MORE young people are wandering through Newcastle’s poorly lit back streets in the early hours of the morning to get home from late night venues since truncation related works on the rail line began on Boxing Day.
On December 26, Railway Street at Wickham, on which the popular live music venue the Lass O’Gowrie Hotel is located, was cut in two severing a brightly lit thoroughfare for pedestrians between the two sides of the city.
Security guards now man the fenced work-site on the rail line around the clock to ensure anyone who attempts the crossing on foot does not succeed. However, no well-lit alternative route for foot traffic has been provided.
Hotel licensee Ian Lobb said the situation was dangerous and told Transport for NSW about his concerns four weeks ago.
‘‘I have a duty of care to get them home safely,’’ Mr Lobb said.
‘‘[Prior to truncation] There was lighting all the way from the Lass to Hunter Street.
On Saturday night the Newcastle Herald saw several patrons from the hotel attempt to cross the closed rail crossing on foot. They were turned away.
Presumably they then would have taken one of two routes to Hunter Street.
The quickest foot-route since truncation is east down Station Street alongside the rail line to Stewart Avenue, then southward to Hunter Street. The other route is north along Railway Street, turning west along Albert Street and across Wickham Park to Maitland Road, which becomes Hunter Street.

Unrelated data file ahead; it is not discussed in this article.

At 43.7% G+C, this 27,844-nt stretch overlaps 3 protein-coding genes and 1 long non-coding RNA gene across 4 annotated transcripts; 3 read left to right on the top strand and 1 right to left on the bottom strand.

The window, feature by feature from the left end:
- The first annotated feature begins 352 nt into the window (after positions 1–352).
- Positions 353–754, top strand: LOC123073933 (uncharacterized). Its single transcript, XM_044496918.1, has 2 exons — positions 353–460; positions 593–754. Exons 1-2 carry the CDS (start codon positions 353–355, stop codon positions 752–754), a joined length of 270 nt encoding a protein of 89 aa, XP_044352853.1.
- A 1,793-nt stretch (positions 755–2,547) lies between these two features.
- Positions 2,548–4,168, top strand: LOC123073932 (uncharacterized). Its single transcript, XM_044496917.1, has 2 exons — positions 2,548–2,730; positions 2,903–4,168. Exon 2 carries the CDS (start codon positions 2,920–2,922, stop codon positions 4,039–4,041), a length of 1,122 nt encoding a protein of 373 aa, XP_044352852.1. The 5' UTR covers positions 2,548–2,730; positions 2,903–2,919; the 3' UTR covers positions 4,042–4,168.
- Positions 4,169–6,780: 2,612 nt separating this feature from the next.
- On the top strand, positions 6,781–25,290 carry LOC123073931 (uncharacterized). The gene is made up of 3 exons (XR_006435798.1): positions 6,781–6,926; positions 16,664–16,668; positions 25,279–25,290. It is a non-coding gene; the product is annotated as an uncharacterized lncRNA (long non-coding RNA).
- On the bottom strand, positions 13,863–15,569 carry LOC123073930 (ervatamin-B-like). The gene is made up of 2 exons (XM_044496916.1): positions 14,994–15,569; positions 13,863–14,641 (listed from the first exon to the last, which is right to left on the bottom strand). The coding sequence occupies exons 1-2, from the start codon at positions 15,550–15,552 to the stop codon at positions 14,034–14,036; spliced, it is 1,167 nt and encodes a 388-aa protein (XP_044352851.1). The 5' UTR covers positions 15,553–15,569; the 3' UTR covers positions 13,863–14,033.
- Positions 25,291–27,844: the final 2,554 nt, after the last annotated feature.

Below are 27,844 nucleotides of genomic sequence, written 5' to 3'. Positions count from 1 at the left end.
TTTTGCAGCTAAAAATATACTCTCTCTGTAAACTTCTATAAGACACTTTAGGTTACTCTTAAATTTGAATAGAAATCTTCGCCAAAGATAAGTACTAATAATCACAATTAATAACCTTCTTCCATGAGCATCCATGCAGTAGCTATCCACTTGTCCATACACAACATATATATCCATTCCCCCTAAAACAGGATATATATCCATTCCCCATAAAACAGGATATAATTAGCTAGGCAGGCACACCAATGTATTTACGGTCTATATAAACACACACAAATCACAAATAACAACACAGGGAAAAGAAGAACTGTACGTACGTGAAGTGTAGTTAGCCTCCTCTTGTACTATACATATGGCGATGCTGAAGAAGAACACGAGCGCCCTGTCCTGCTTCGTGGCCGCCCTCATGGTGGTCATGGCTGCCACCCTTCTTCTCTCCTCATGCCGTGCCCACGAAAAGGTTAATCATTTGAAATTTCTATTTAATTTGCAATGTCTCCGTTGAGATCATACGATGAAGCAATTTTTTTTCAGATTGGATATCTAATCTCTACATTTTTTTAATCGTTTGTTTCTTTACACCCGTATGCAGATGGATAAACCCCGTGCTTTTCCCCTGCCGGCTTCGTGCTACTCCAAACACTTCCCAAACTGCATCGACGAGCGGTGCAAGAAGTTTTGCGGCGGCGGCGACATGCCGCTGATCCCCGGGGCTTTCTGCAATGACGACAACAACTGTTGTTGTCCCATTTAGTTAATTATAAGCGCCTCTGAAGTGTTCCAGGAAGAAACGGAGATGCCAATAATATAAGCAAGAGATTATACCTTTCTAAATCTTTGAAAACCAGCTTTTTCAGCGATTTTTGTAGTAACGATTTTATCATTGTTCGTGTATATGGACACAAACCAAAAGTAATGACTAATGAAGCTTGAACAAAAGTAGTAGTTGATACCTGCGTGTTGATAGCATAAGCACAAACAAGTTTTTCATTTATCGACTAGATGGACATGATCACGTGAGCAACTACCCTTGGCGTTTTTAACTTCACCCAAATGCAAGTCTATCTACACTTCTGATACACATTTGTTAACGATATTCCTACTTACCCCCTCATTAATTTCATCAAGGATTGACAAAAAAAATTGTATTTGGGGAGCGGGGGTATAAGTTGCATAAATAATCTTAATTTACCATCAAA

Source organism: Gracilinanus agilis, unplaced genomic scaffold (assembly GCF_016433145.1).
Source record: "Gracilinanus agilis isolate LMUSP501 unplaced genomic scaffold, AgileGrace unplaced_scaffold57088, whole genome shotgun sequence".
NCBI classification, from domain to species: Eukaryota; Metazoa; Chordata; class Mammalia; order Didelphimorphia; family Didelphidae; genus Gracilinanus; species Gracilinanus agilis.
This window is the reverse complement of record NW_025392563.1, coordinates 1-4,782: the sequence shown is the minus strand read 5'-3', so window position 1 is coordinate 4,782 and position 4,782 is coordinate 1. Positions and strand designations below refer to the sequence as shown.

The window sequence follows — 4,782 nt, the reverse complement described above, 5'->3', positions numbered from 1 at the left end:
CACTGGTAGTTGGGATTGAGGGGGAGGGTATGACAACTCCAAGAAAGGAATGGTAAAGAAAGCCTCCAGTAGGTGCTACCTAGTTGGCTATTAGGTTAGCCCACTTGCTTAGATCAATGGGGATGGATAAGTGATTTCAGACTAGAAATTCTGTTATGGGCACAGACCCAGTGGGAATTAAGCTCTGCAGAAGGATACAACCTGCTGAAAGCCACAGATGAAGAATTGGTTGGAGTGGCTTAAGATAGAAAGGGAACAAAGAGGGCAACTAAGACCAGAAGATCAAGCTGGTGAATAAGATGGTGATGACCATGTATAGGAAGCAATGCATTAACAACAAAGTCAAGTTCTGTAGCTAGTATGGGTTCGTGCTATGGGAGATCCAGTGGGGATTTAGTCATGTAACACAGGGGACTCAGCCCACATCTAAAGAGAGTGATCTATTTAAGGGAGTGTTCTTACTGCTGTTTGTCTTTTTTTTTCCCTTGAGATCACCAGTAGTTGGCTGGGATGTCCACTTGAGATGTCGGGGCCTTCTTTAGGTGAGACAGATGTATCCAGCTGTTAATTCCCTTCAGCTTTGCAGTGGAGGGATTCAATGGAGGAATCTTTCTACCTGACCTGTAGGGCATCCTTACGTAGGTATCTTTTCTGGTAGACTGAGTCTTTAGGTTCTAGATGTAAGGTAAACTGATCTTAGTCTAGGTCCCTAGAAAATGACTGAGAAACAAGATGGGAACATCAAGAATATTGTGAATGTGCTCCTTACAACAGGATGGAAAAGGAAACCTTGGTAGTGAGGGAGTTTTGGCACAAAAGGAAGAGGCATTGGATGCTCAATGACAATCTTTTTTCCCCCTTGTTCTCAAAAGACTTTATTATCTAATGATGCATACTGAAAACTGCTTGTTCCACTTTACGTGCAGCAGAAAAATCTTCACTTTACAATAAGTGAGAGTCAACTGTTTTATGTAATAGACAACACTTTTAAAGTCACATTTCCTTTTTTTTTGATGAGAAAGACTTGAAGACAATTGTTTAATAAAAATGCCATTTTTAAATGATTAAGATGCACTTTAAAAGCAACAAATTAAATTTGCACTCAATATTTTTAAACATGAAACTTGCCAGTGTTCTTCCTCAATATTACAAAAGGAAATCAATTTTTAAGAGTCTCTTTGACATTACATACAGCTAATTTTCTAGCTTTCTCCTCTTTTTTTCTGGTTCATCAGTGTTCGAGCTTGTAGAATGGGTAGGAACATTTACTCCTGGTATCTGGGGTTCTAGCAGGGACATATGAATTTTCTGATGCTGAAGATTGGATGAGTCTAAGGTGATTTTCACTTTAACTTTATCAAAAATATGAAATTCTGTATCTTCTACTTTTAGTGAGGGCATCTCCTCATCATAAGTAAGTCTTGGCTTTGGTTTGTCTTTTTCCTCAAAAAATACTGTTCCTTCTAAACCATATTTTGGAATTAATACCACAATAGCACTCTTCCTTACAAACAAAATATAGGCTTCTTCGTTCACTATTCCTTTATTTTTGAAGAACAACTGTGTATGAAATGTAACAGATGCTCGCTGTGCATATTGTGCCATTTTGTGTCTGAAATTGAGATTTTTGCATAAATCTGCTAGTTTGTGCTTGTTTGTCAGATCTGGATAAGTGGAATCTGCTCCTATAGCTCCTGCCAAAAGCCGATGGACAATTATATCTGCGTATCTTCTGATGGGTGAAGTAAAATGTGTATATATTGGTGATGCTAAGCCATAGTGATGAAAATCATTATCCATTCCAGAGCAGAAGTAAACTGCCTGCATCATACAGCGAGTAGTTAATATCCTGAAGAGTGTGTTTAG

‘‘It’s very dark, there are no lights,’’ Mr Lobb said.
‘‘I was watching the young girls walking home on their own.’’
On Monday the Herald contacted Transport for NSW and was told it would ‘‘work with the owner of the Lass O’Gowrie to look at solutions for patrons, including the potential for improved lighting.’’
After the Herald’s inquiry, Transport for NSW then contacted Mr Lobb and a meeting with engineers is expected to be held at 11am on Tuesday to discuss potential solutions, which could include lighting up Station Street.
State member for Newcastle Tim Crakanthorp said the closure of the Railway Street level-crossing posed a serious health and safety issue for young people leaving late night venues.
He said it should have been considered before truncation commenced.
‘‘Wickham has an enormous amount of young people living in it. It’s very problematic,’’ he said.
‘‘They like to walk from venue to venue.
‘‘There are very dark uninhabited areas where people can potentially be mugged.’’
He said the issue was reflective of the entire truncation process.
‘‘These issues have not been thought through,’’ he said.
‘‘They are working in reverse to patch up solutions.’’
Transport NSW said security guards were in place to make sure nobody entered the rail corridor.
A fully accessible pedestrian bridge over the rail corridor near Railway Street is expected to be constructed as part of the Wickham Transport Interchange.